The devil in the detail
So you started to implement the new standard contractual clauses (SCC) for international data transfers into your new agreements and you have embarked on the long and arduous road of updating your existing contracts. It's a hassle to be sure, but at least you are secure in the knowledge that you are doing everything that can be expected from your company to comply with GDPR in relation to data transfers to third countries that do not benefit from a Commission adequacy decision (a long list that mercifully no longer includes the UK), right?
Indeed, when handing down its Schrems 2 judgment, the European Court of Justice made it clear (para 134 of the Judgment) that the bar of compliance had been elevated above and beyond SCCs for any company contemplating the export of EU based personal data to "non-adequate" third countries:
"It is therefore, above all, for that controller or processor to verify, on a case-by-case basis and, where appropriate, in collaboration with the recipient of the data, whether the law of the third country of destination ensures adequate protection, under EU law, of personal data transferred pursuant to standard data protection clauses, by providing, where necessary, additional safeguards to those offered by those clauses."
Essentially, the Court thus imposed a due diligence obligation on the exporting party to verify whether "supplementary measures" were required to provide assurance on the protection of privacy on top of the appropriate safeguards or derogations listed in Articles 46-49 GDPR. Since then, a lot of ink has flowed on the question how exactly data exporting companies could comply with this additional standard of care. Help?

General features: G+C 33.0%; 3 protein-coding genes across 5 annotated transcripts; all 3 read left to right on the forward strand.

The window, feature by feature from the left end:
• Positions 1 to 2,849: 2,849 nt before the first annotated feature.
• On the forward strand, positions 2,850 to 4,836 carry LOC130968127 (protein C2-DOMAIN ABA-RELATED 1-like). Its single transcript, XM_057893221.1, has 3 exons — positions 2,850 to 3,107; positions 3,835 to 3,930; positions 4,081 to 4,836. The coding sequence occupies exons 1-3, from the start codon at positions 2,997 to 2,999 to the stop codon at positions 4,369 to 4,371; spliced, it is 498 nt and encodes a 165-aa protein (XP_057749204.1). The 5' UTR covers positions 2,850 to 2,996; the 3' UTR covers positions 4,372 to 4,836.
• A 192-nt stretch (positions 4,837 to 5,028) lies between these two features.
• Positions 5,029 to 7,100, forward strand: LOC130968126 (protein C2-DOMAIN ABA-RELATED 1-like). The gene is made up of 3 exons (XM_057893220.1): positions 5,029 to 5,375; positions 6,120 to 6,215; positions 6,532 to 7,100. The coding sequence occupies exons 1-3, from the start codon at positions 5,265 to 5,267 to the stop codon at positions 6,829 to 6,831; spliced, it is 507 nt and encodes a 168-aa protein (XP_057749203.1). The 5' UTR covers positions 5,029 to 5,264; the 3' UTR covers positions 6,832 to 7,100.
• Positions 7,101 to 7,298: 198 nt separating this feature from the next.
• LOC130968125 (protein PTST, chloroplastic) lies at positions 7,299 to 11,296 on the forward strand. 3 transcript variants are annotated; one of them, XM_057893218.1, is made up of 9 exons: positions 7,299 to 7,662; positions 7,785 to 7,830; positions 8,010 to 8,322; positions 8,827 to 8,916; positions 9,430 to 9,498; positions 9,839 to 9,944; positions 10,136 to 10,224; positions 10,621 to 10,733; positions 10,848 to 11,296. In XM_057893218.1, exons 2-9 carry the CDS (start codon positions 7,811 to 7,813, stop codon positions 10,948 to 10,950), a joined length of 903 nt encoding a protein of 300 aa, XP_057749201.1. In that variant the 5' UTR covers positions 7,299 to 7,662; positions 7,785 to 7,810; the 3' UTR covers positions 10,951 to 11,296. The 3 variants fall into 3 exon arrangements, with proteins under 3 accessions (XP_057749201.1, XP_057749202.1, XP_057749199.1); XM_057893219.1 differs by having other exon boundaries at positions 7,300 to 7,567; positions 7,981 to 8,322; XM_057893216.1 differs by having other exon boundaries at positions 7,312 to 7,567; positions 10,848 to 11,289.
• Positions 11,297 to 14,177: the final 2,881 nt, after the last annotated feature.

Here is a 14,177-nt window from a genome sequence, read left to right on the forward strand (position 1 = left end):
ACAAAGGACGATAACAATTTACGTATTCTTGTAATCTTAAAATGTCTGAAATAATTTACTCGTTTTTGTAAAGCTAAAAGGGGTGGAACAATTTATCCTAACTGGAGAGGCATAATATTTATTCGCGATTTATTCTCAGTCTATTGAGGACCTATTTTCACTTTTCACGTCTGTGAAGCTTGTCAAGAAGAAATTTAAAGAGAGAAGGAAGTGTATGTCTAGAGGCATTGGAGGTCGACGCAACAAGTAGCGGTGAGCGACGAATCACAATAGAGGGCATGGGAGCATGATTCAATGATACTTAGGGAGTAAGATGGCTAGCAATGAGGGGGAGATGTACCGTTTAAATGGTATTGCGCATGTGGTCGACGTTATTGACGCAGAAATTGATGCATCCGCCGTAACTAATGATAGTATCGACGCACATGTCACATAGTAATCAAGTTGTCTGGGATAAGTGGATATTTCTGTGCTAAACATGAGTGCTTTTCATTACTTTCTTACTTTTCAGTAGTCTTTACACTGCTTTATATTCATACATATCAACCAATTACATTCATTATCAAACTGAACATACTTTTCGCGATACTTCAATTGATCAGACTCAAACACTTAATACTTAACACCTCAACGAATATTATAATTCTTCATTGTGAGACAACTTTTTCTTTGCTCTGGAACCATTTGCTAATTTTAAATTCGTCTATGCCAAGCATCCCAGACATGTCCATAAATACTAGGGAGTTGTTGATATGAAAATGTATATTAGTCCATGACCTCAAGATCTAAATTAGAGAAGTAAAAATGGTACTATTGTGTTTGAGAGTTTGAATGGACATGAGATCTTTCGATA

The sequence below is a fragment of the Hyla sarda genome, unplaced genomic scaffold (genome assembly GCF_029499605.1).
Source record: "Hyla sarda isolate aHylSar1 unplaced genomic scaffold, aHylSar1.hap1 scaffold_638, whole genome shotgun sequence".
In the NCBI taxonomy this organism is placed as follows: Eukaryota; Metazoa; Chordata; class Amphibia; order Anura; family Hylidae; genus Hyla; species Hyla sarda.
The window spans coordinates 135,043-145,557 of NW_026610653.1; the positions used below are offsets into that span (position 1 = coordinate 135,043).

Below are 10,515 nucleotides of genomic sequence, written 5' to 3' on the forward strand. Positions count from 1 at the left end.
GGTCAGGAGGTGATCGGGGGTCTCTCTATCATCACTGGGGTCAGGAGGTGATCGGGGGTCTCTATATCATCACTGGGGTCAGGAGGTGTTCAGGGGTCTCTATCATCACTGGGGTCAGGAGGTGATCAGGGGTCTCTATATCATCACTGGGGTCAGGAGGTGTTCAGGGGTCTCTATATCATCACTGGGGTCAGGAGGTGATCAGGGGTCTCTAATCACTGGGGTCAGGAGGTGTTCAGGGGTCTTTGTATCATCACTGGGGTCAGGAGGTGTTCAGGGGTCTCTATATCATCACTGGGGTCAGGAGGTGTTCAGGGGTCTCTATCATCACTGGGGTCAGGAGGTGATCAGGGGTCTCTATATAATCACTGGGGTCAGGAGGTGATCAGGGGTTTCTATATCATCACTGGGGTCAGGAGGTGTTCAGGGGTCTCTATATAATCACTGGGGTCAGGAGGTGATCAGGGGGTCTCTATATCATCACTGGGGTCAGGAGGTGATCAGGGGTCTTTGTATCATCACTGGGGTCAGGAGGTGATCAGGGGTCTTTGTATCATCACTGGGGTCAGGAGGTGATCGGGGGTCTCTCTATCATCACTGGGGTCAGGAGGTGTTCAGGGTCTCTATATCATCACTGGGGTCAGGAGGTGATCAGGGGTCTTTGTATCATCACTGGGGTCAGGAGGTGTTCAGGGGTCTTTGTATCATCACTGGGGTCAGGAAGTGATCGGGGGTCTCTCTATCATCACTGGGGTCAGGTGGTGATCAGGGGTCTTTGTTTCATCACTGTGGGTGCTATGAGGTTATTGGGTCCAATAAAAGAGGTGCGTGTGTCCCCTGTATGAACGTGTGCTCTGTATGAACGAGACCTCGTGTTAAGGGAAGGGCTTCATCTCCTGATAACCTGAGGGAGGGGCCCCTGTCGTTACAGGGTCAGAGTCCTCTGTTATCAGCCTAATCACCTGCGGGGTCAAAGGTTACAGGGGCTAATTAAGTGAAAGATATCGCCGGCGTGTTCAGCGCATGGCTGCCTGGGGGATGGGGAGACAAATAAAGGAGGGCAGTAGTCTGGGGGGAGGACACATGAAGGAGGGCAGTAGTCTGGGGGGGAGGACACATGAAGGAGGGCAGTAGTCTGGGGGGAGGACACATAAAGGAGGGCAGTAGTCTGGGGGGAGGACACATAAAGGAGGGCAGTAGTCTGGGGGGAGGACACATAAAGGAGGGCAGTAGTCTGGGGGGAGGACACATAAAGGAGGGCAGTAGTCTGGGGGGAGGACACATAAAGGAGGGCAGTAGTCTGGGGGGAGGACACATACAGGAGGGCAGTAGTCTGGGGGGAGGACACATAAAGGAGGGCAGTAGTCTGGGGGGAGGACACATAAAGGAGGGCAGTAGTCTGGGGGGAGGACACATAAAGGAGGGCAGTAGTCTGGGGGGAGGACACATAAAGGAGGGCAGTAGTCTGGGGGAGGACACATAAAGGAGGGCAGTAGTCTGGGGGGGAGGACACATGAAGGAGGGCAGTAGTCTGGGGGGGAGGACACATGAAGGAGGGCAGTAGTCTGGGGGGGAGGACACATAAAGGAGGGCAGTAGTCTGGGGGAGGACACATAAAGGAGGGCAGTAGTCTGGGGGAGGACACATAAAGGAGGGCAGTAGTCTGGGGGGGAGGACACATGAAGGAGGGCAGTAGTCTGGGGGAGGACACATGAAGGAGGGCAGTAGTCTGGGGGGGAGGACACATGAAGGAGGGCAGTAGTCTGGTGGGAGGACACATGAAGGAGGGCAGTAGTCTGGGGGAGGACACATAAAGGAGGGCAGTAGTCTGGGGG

EDPB to the rescue?
On June 21, the European Data Protection Board followed up the European Commission's
introduction of revamped standard contractual clauses for personal data transfers with its final recommendations on supplementary measures for transfers.
The recommendations feature a six-step "risk based" process organizations must take to map data transfers and the mechanisms used for them. The process involves an assessment of data protection equivalence associated with third-country law and practice in order to facilitate transfers abroad. If there are gaps in protection and equivalence, the recommendations offer appropriate supplementary measures that can be applied to maintain equivalent protection.
Rather mercifully, with this risk based approach, the EDPB moved away from its original formula which only allowed for a strictly objective analysis of the destination country's legal system on data protection.
Instead, the guidance seems to allow certain data transfers to proceed, even where the text of the laws of the importing country do not satisfy EU requirements, based on the careful weighing of certain privacy risk analysis elements, which next to objective aspects (such as the nature and sensitivity of the data concerned) may even include "subjective" elements such as prior experience of data recipients with destination country authorities. But, conversely, taking risk into account could also limit transfers that otherwise might appear lawful on paper, “if there are indications of practices in force in the country that are incompatible with EU law".
The publication of the EDPB’s final recommendations together with the release of the final revised SCCs by the European Commission mark the beginning of new era for international data transfers involving EU data.
While companies undoubtedly will welcome the more pragmatic approach of the EDPB in the final recommendations, the fact remains that the new requirements are particularly onerous and complying with them presents formidable challenges for most companies, exporters and importers alike.